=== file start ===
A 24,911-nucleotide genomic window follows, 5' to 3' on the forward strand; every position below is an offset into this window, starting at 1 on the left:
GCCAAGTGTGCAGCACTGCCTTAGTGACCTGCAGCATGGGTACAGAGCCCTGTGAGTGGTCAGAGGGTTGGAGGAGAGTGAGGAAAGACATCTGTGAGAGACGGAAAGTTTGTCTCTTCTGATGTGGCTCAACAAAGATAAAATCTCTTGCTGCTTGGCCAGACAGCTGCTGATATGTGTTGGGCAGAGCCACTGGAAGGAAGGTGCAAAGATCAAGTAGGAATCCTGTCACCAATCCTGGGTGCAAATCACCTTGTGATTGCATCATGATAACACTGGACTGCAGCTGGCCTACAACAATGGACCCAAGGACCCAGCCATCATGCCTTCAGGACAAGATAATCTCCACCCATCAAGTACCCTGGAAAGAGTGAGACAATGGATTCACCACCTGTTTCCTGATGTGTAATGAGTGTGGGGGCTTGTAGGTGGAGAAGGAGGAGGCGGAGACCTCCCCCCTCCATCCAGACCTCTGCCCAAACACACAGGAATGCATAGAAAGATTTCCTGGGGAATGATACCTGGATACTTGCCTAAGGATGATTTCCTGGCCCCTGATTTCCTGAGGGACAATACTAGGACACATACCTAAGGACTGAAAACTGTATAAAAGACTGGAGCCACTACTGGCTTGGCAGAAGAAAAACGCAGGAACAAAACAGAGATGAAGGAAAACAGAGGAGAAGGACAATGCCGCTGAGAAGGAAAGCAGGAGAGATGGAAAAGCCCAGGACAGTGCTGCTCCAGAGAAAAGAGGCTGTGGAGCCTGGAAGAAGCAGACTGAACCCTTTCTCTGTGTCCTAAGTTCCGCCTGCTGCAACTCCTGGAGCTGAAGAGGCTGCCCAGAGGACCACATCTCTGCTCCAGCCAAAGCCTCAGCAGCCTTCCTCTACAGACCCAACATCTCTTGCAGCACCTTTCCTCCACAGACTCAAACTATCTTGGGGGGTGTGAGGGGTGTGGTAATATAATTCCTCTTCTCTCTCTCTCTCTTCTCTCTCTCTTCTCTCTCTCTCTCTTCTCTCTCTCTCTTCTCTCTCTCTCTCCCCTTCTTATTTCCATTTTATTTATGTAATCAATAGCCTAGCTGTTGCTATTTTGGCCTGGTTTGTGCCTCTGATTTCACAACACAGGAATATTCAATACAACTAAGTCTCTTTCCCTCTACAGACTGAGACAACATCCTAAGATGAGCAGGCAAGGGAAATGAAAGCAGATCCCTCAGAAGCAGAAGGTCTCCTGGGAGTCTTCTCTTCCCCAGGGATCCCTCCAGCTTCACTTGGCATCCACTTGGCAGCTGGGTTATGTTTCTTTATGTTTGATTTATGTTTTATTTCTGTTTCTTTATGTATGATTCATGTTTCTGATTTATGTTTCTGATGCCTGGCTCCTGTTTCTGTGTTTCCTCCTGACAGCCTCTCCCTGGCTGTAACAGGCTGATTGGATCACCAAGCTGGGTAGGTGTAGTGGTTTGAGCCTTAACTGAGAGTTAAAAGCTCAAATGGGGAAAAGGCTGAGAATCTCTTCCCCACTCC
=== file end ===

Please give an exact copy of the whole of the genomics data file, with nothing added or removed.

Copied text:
A 24,911-nucleotide genomic window follows, 5' to 3' on the forward strand; every position below is an offset into this window, starting at 1 on the left:
GCCAAGTGTGCAGCACTGCCTTAGTGACCTGCAGCATGGGTACAGAGCCCTGTGAGTGGTCAGAGGGTTGGAGGAGAGTGAGGAAAGACATCTGTGAGAGACGGAAAGTTTGTCTCTTCTGATGTGGCTCAACAAAGATAAAATCTCTTGCTGCTTGGCCAGACAGCTGCTGATATGTGTTGGGCAGAGCCACTGGAAGGAAGGTGCAAAGATCAAGTAGGAATCCTGTCACCAATCCTGGGTGCAAATCACCTTGTGATTGCATCATGATAACACTGGACTGCAGCTGGCCTACAACAATGGACCCAAGGACCCAGCCATCATGCCTTCAGGACAAGATAATCTCCACCCATCAAGTACCCTGGAAAGAGTGAGACAATGGATTCACCACCTGTTTCCTGATGTGTAATGAGTGTGGGGGCTTGTAGGTGGAGAAGGAGGAGGCGGAGACCTCCCCCCTCCATCCAGACCTCTGCCCAAACACACAGGAATGCATAGAAAGATTTCCTGGGGAATGATACCTGGATACTTGCCTAAGGATGATTTCCTGGCCCCTGATTTCCTGAGGGACAATACTAGGACACATACCTAAGGACTGAAAACTGTATAAAAGACTGGAGCCACTACTGGCTTGGCAGAAGAAAAACGCAGGAACAAAACAGAGATGAAGGAAAACAGAGGAGAAGGACAATGCCGCTGAGAAGGAAAGCAGGAGAGATGGAAAAGCCCAGGACAGTGCTGCTCCAGAGAAAAGAGGCTGTGGAGCCTGGAAGAAGCAGACTGAACCCTTTCTCTGTGTCCTAAGTTCCGCCTGCTGCAACTCCTGGAGCTGAAGAGGCTGCCCAGAGGACCACATCTCTGCTCCAGCCAAAGCCTCAGCAGCCTTCCTCTACAGACCCAACATCTCTTGCAGCACCTTTCCTCCACAGACTCAAACTATCTTGGGGGGTGTGAGGGGTGTGGTAATATAATTCCTCTTCTCTCTCTCTCTCTTCTCTCTCTCTTCTCTCTCTCTCTCTTCTCTCTCTCTCTTCTCTCTCTCTCTCCCCTTCTTATTTCCATTTTATTTATGTAATCAATAGCCTAGCTGTTGCTATTTTGGCCTGGTTTGTGCCTCTGATTTCACAACACAGGAATATTCAATACAACTAAGTCTCTTTCCCTCTACAGACTGAGACAACATCCTAAGATGAGCAGGCAAGGGAAATGAAAGCAGATCCCTCAGAAGCAGAAGGTCTCCTGGGAGTCTTCTCTTCCCCAGGGATCCCTCCAGCTTCACTTGGCATCCACTTGGCAGCTGGGTTATGTTTCTTTATGTTTGATTTATGTTTTATTTCTGTTTCTTTATGTATGATTCATGTTTCTGATTTATGTTTCTGATGCCTGGCTCCTGTTTCTGTGTTTCCTCCTGACAGCCTCTCCCTGGCTGTAACAGGCTGATTGGATCACCAAGCTGGGTAGGTGTAGTGGTTTGAGCCTTAACTGAGAGTTAAAAGCTCAAATGGGGAAAAGGCTGAGAATCTCTTCCCCACTCC